In the past, our teams would present this information to management who would then, after reviewing what needed to be fixed, allocate up to 5-10% of their IT budget for remediation, the established standard for organizations at that time. This approach did not sufficiently reduce risk, but this was alright at the time because you did not have the active security attacks and threats that you have today. Therefore organizations could complete a small subset of what they should be doing, which would still demonstrate due diligence by aligning to industry benchmarks for spend, then not pay the price for this lack of risk reduction. They would not pay the price because though they were insecure, attacks and the associated ramifications and costs to these attacks were few and far between.
Today, things are much different. Organizations are getting attacked daily with environments that are still woefully configured to protect against these attacks. But while the need for increased spend has been accelerating, the expectation on what they need to spend has not caught up. Not even close.
So what are organizations expecting to spend on security?
When I talk with executive teams or boards about security, I always ask them two questions:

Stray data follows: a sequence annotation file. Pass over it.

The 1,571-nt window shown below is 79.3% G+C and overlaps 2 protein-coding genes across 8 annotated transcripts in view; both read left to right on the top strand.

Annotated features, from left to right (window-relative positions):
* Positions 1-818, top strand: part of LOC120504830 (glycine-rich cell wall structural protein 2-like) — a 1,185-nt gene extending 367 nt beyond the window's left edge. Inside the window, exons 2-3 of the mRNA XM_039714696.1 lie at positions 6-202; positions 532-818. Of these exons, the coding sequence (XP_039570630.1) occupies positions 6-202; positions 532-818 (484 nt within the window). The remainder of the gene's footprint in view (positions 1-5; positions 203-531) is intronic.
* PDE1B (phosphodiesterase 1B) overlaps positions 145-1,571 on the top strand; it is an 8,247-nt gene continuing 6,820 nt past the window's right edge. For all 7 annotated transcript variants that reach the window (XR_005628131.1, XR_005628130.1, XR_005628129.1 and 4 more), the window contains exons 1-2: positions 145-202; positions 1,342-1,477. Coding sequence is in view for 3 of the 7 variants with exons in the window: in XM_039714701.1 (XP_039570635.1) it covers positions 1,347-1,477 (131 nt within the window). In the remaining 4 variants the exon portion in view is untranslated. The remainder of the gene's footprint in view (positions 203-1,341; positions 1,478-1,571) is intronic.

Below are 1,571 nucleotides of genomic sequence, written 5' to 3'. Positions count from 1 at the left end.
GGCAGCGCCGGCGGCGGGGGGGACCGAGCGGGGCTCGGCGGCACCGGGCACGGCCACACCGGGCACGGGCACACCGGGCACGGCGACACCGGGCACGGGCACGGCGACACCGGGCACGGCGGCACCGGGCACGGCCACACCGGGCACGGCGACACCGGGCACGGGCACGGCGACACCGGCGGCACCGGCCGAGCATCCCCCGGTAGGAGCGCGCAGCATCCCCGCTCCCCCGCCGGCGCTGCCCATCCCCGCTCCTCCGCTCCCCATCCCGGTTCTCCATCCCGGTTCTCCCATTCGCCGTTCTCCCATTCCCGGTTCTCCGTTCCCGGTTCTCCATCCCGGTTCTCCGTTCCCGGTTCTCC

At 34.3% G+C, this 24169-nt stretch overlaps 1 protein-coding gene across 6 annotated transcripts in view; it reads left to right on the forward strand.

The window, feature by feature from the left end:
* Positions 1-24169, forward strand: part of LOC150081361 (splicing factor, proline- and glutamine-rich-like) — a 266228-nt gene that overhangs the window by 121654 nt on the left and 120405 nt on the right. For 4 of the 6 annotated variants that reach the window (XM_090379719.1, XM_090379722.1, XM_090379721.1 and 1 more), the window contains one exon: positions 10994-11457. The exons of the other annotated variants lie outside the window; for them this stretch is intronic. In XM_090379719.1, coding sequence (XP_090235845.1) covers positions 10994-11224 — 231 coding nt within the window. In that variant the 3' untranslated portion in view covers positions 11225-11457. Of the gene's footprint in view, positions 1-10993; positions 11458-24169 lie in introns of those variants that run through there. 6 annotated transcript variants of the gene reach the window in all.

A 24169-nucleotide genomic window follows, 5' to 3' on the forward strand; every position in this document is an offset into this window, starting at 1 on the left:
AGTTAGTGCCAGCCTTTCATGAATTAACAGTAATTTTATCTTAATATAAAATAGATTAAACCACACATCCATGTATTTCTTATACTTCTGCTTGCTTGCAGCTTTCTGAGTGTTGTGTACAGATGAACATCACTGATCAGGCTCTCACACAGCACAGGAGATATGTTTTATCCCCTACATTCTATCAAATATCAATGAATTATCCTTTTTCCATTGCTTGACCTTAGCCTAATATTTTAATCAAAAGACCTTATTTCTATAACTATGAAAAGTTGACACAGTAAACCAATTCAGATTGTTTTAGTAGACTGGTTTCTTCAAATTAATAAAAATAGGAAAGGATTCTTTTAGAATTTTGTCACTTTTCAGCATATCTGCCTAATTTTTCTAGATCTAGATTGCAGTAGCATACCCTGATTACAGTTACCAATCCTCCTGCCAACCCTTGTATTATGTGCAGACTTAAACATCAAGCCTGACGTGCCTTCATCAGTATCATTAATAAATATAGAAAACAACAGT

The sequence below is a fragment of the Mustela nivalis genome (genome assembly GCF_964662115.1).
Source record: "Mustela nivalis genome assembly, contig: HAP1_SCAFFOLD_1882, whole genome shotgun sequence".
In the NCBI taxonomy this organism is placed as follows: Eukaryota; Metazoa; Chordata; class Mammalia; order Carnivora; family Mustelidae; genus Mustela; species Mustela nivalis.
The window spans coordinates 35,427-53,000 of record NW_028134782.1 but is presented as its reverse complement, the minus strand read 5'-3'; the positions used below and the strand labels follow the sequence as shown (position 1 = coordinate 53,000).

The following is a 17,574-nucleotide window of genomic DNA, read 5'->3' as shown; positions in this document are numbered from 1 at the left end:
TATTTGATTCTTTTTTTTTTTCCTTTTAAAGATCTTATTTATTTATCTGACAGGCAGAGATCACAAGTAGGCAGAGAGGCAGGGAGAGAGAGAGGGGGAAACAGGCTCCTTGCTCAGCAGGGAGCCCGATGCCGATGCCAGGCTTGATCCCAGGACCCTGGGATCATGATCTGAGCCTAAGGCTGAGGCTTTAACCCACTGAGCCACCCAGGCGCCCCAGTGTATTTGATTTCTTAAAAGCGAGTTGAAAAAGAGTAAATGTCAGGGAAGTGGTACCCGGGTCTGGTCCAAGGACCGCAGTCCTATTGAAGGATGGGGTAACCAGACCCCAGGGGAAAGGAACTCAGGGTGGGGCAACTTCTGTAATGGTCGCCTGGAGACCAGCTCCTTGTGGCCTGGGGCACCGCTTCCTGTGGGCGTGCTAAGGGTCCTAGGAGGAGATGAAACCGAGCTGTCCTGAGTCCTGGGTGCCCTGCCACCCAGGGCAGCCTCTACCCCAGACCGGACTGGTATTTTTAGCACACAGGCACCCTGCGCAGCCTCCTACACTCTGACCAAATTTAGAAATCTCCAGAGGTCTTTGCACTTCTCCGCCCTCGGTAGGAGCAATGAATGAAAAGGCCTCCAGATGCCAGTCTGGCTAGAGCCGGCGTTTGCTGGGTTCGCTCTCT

- What information are you receiving about security today to aid you in making decisions? Typical answer is “not much.”
- If you are receiving data about security, is it organized in a manner that enables you to actually use it to make informed decisions? Typical answer is “no.”
The reason for this is that most organizations still do not have healthy security programs in place to adequately measure their environments and then present this information to management to support them in making informed decisions. Therefore leadership in organizations around the world are literally blind to what they should be doing. This coupled with the fact that even in the rare situations when management is getting the right data, organizational leadership with years of experience were trained to fix up to 5-10% benchmarks of the suggested spend.
As a result, I think it’s inevitable that organizations will be forced to make the large spends that have been required for years. If they don’t, they will go out of business. Really it’s that simple. Now what?
Top three tips for moving forward
For organization to move past the old mentality of addressing security, these three tips will help:
- Reset management expectations – Start informing leadership on what is required to solve the security riddle. This can be accomplished by starting conversations now and supporting those conversations with data acquired to set appropriate benchmarks to begin to mature a security program.
- Establish an effective security program – Remember that the definition for success here is not that you fix every security problem, but instead that you can get relevant information to management on a regular basis to support the ability to make informed decisions; even if that decision in the end is to actively do nothing.
- Understand the power of time in the risk equation– The longer it takes you to do one and two above, the more time it will take to reduce security risk from your environment. The longer security issues remain in your environment, the more likely they are to be exploited. You really are in a race against the clock.
Please send me your comments and feedback, I grow and learn from them every time. Twitter: @AUXOMike